"It's a lot easier to apply an intumescent coating, which is exactly like paint, than ignition barriers made from particle board, drywall, or mineral wool," says Sandra Gump, product compliance manager for Fomo. The code allows exceptions like Fomo's Handi-Foam Ignition Barrier if they pass the International Code Council's (ICC) test protocol and cover SPF sprayed exclusively in service-only attics and crawl spaces that aren't used for storage, Gump says. The company's latex-based barrier reacts with fire by forming a layer of carbon that removes the flames' fuel and prevents stray sparks from catching.

Convenience Products' Touch 'n Seal Ignition Barrier Coating is also a latex-based intumescent coating that covers the SPF with a char-barrier to protect it from flames. The ignition barrier can be sprayed, painted, or rolled on, Sites says.

Last year, Gaco Western fused its foam with ignition barrier technology to create GacoFireStop, an open-cell foam that applies like other spray foams but with the ignition barrier built in. It was the first open-cell foam to pass the ICC's test criteria for attic and crawl spaces (ICC-ES AC 377 Appendix X) and costs less than competitive open-cell foams with separate ignition barrier coatings, the company claims.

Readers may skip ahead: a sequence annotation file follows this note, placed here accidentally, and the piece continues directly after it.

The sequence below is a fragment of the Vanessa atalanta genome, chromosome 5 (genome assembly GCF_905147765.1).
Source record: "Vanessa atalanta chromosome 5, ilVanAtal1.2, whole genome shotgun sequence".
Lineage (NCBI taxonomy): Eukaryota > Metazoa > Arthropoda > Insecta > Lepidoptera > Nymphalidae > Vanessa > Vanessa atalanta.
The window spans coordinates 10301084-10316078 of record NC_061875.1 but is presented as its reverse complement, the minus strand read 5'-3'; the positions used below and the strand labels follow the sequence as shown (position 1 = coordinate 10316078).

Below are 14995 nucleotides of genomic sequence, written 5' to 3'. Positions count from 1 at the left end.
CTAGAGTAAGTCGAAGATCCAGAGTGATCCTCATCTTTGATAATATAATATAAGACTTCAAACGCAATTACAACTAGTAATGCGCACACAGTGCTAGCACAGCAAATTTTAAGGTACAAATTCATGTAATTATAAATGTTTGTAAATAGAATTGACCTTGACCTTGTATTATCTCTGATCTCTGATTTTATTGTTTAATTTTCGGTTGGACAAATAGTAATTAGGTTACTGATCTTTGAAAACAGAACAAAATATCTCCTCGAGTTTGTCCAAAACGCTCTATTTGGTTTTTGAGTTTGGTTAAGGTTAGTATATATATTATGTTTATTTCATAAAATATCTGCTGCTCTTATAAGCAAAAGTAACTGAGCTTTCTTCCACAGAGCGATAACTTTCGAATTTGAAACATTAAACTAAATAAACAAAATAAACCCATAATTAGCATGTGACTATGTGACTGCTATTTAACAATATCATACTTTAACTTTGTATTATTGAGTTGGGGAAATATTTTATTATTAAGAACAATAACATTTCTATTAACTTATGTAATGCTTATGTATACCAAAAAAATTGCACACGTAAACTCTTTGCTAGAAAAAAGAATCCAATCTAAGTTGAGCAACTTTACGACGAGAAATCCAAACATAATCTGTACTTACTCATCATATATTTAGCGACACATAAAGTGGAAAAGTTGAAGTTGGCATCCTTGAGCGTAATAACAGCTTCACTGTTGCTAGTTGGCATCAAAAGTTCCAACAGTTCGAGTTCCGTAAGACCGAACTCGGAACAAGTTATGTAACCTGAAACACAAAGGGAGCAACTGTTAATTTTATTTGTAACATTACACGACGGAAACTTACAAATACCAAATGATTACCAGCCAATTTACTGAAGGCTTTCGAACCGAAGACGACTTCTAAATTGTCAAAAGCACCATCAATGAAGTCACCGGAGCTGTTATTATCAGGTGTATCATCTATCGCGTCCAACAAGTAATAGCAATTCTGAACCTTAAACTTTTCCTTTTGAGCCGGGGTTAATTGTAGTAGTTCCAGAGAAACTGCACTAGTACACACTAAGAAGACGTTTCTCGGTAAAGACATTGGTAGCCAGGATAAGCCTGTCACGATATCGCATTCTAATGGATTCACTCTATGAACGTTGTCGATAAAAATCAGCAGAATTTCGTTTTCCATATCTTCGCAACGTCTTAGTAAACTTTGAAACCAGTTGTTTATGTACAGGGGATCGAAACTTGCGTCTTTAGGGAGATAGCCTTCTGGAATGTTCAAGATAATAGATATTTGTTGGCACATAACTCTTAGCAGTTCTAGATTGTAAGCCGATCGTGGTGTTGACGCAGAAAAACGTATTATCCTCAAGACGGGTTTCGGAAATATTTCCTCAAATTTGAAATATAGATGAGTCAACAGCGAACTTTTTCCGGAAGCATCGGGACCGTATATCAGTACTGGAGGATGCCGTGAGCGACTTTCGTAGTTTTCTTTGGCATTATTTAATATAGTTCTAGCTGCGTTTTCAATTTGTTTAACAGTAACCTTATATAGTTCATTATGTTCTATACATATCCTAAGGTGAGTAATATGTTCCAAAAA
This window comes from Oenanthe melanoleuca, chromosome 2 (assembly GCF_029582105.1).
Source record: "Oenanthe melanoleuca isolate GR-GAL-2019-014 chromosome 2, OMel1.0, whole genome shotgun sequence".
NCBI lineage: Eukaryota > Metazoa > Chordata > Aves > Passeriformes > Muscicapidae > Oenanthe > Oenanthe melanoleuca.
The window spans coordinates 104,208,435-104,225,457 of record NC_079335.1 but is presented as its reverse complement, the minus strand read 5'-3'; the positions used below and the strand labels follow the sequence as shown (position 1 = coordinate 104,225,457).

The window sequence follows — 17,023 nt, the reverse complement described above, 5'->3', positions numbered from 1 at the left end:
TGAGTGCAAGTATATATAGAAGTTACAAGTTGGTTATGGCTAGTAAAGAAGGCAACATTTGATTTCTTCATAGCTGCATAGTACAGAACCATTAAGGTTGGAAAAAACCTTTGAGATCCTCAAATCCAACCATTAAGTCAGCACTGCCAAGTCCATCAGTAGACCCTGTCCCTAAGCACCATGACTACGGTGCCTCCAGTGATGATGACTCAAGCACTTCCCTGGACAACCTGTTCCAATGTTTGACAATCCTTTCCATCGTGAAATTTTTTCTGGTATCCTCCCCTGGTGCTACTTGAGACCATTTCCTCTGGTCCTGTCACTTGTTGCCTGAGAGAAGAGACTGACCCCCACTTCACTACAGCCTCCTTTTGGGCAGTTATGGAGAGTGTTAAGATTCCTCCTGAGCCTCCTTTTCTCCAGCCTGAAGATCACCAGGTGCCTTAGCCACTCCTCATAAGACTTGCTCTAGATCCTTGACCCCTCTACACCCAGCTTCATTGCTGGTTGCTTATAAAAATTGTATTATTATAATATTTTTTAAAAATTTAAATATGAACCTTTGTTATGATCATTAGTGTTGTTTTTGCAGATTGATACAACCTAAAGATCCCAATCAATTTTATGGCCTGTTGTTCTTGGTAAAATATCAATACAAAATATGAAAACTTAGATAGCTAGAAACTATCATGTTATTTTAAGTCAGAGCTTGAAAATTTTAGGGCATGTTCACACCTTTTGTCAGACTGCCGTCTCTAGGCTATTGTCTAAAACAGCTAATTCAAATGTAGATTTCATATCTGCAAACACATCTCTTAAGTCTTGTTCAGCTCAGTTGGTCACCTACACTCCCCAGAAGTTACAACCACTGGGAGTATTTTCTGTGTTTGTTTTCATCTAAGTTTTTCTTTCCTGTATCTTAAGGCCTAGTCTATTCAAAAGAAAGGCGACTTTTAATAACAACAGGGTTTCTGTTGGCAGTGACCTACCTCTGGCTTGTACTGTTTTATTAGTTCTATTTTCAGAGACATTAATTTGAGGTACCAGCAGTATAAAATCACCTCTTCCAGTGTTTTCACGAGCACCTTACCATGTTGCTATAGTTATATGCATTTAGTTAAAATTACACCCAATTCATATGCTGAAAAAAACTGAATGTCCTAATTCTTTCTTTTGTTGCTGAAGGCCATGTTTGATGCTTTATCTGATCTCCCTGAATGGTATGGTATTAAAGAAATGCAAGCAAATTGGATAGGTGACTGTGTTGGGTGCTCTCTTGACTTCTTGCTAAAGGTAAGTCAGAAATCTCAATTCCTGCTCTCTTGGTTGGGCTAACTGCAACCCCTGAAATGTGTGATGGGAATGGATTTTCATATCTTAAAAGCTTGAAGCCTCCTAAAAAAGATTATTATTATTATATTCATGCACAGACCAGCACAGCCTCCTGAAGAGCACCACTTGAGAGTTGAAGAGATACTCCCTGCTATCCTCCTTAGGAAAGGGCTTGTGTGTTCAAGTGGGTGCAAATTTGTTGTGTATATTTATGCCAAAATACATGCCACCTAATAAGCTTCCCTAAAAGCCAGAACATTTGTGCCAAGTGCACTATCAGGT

But like rigid foam insulation, the fire ratings of spray foam can vary widely.

"The composition of all spray foam products is similar, but they are going to meet different things—that might create some confusion," Gump says. "There is lots of code development and test protocols being [written] right now, so that is going to shake it up a bit, too."